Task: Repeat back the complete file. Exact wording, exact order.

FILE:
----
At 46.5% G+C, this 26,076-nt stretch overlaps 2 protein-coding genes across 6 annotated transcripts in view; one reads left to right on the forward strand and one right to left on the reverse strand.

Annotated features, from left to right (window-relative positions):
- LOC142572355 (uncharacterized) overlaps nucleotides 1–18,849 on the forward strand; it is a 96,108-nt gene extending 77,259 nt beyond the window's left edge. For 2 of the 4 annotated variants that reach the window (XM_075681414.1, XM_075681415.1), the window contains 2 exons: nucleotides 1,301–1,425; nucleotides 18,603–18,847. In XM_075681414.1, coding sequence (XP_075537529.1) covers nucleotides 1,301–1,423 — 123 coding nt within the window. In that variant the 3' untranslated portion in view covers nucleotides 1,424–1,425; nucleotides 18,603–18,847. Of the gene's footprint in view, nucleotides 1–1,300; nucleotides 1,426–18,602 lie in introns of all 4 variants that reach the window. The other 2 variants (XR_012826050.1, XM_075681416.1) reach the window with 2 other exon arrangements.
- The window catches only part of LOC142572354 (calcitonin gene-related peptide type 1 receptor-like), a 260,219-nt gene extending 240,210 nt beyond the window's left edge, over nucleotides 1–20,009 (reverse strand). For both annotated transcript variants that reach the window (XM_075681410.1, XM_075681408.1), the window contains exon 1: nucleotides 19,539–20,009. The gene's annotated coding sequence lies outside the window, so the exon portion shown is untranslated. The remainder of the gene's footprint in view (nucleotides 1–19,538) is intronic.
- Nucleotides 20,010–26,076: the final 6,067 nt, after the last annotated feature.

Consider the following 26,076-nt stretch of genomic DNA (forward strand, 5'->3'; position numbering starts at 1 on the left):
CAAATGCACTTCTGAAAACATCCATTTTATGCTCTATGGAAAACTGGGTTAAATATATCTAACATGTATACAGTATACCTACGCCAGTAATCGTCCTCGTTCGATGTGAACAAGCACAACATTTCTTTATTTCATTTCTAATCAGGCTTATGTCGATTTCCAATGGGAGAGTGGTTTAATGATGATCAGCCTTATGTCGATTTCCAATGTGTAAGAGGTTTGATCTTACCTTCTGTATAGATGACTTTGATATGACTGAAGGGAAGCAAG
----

At 46.5% G+C, this 26,076-nt stretch overlaps 2 protein-coding genes across 6 annotated transcripts in view; one reads left to right on the forward strand and one right to left on the reverse strand.

Annotated features, from left to right (window-relative positions):
- LOC142572355 (uncharacterized) overlaps nucleotides 1–18,849 on the forward strand; it is a 96,108-nt gene extending 77,259 nt beyond the window's left edge. For 2 of the 4 annotated variants that reach the window (XM_075681414.1, XM_075681415.1), the window contains 2 exons: nucleotides 1,301–1,425; nucleotides 18,603–18,847. In XM_075681414.1, coding sequence (XP_075537529.1) covers nucleotides 1,301–1,423 — 123 coding nt within the window. In that variant the 3' untranslated portion in view covers nucleotides 1,424–1,425; nucleotides 18,603–18,847. Of the gene's footprint in view, nucleotides 1–1,300; nucleotides 1,426–18,602 lie in introns of all 4 variants that reach the window. The other 2 variants (XR_012826050.1, XM_075681416.1) reach the window with 2 other exon arrangements.
- The window catches only part of LOC142572354 (calcitonin gene-related peptide type 1 receptor-like), a 260,219-nt gene extending 240,210 nt beyond the window's left edge, over nucleotides 1–20,009 (reverse strand). For both annotated transcript variants that reach the window (XM_075681410.1, XM_075681408.1), the window contains exon 1: nucleotides 19,539–20,009. The gene's annotated coding sequence lies outside the window, so the exon portion shown is untranslated. The remainder of the gene's footprint in view (nucleotides 1–19,538) is intronic.
- Nucleotides 20,010–26,076: the final 6,067 nt, after the last annotated feature.

Consider the following 26,076-nt stretch of genomic DNA (forward strand, 5'->3'; position numbering starts at 1 on the left):
CAAATGCACTTCTGAAAACATCCATTTTATGCTCTATGGAAAACTGGGTTAAATATATCTAACATGTATACAGTATACCTACGCCAGTAATCGTCCTCGTTCGATGTGAACAAGCACAACATTTCTTTATTTCATTTCTAATCAGGCTTATGTCGATTTCCAATGGGAGAGTGGTTTAATGATGATCAGCCTTATGTCGATTTCCAATGTGTAAGAGGTTTGATCTTACCTTCTGTATAGATGACTTTGATATGACTGAAGGGAAGCAAG